Many Hospitals Still Not Doing Exam of 12 Lymph Nodes
Less than half compliant with recommendation regarding exam following diagnosis of colon cancer
WEDNESDAY, Sept. 10 (HealthDay News) -- Most hospitals weren't compliant in recent years with a recommendation to examine at least 12 regional lymph nodes in patients with colon cancer, according to research published online Sept. 9 in the Journal of the National Cancer Institute.
Karl Y. Bilimoria, M.D., of the American College of Surgeons in Chicago, and colleagues compared data from the National Cancer Data Base on adult patients who underwent colectomy for adenocarcinoma of the colon in 1996-1997 and 2004-2005. Hospitals were considered compliant if they examined at least 12 nodes in at least 75 percent of these patients. Several major oncology organizations made the recommendation to examine at least 12 lymph nodes in the late 1990s.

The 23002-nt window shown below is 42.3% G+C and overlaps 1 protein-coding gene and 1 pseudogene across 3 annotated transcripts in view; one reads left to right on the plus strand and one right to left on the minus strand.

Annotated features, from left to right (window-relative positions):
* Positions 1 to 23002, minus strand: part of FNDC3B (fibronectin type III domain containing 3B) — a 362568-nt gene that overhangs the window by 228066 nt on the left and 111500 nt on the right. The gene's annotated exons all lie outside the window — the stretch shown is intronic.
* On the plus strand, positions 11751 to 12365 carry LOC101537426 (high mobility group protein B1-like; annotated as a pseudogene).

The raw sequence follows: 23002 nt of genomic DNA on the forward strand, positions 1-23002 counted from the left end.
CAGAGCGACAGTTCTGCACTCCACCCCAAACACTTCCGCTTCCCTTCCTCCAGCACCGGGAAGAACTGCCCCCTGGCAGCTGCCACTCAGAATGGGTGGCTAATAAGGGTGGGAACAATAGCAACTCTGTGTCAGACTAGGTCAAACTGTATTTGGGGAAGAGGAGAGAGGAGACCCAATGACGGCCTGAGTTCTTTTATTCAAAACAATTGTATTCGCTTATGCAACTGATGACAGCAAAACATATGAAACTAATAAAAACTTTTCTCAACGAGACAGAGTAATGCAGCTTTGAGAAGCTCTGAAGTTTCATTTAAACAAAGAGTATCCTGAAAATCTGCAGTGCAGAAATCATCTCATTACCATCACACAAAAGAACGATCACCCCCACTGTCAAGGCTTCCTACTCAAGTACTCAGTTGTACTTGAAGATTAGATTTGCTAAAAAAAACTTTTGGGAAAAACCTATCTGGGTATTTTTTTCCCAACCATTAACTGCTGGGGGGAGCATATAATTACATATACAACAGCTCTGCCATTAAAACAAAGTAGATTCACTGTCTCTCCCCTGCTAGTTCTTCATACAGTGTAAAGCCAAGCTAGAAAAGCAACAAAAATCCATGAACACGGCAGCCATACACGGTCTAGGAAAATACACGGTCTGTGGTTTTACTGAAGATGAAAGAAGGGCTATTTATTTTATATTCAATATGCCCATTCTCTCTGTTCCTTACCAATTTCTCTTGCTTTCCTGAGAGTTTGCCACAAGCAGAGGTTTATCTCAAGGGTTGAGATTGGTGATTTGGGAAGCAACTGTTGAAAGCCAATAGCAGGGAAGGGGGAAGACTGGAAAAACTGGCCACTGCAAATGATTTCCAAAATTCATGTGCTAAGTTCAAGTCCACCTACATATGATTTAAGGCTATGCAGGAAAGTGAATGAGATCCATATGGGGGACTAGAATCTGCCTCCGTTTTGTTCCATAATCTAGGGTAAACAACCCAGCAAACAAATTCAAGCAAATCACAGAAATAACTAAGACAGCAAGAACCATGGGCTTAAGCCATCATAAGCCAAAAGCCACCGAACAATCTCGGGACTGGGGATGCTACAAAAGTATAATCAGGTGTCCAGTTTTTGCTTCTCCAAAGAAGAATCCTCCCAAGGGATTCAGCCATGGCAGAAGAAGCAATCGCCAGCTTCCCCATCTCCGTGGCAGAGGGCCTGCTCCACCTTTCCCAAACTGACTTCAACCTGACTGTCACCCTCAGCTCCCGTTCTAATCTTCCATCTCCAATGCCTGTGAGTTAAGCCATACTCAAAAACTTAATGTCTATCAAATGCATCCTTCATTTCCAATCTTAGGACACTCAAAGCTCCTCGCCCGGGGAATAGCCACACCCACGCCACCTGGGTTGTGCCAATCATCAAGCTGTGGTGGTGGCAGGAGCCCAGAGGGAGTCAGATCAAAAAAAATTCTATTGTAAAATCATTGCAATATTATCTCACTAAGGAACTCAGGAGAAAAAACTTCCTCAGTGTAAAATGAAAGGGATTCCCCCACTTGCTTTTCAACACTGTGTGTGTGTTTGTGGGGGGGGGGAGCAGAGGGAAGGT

Out of 1,296 hospitals, 15 percent were compliant in the 1996-1997 period, and 38 percent were compliant in the 2004-2005 period, the researchers report. Over this time, compliance increased in 980 hospitals, decreased in 310, and remained the same at six, the report indicates.
"Considerable improvement in lymph node examination rates is needed, irrespective of hospital type. The measure may be used to assess physicians and/or hospital performance in the future, and a surveillance period will allow hospitals to focus on the issue and improve their performance before they may be held accountable. The 12-node measure offers an opportunity to improve the quality of care for colon cancer patients in the United States," the authors conclude.